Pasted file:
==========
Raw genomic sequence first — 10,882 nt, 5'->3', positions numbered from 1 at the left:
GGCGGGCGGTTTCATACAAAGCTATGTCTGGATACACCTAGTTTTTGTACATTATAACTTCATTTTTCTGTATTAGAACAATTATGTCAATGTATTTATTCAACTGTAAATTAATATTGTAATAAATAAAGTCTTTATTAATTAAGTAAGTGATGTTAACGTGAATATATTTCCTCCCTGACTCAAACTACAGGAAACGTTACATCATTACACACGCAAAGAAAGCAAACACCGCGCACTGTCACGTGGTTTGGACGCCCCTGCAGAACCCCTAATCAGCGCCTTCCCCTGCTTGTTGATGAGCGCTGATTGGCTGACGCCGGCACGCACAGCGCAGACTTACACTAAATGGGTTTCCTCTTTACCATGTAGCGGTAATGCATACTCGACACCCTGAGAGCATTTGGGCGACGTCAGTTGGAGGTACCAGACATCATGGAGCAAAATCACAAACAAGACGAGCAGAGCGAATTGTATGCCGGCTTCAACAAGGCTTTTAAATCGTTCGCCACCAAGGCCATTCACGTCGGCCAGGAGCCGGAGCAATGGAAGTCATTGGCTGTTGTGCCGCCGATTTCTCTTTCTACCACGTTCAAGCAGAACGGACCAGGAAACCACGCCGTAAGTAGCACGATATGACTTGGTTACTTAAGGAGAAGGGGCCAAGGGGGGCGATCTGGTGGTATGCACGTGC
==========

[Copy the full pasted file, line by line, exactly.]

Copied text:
Raw genomic sequence first — 10,882 nt, 5'->3', positions numbered from 1 at the left:
GGCGGGCGGTTTCATACAAAGCTATGTCTGGATACACCTAGTTTTTGTACATTATAACTTCATTTTTCTGTATTAGAACAATTATGTCAATGTATTTATTCAACTGTAAATTAATATTGTAATAAATAAAGTCTTTATTAATTAAGTAAGTGATGTTAACGTGAATATATTTCCTCCCTGACTCAAACTACAGGAAACGTTACATCATTACACACGCAAAGAAAGCAAACACCGCGCACTGTCACGTGGTTTGGACGCCCCTGCAGAACCCCTAATCAGCGCCTTCCCCTGCTTGTTGATGAGCGCTGATTGGCTGACGCCGGCACGCACAGCGCAGACTTACACTAAATGGGTTTCCTCTTTACCATGTAGCGGTAATGCATACTCGACACCCTGAGAGCATTTGGGCGACGTCAGTTGGAGGTACCAGACATCATGGAGCAAAATCACAAACAAGACGAGCAGAGCGAATTGTATGCCGGCTTCAACAAGGCTTTTAAATCGTTCGCCACCAAGGCCATTCACGTCGGCCAGGAGCCGGAGCAATGGAAGTCATTGGCTGTTGTGCCGCCGATTTCTCTTTCTACCACGTTCAAGCAGAACGGACCAGGAAACCACGCCGTAAGTAGCACGATATGACTTGGTTACTTAAGGAGAAGGGGCCAAGGGGGGCGATCTGGTGGTATGCACGTGC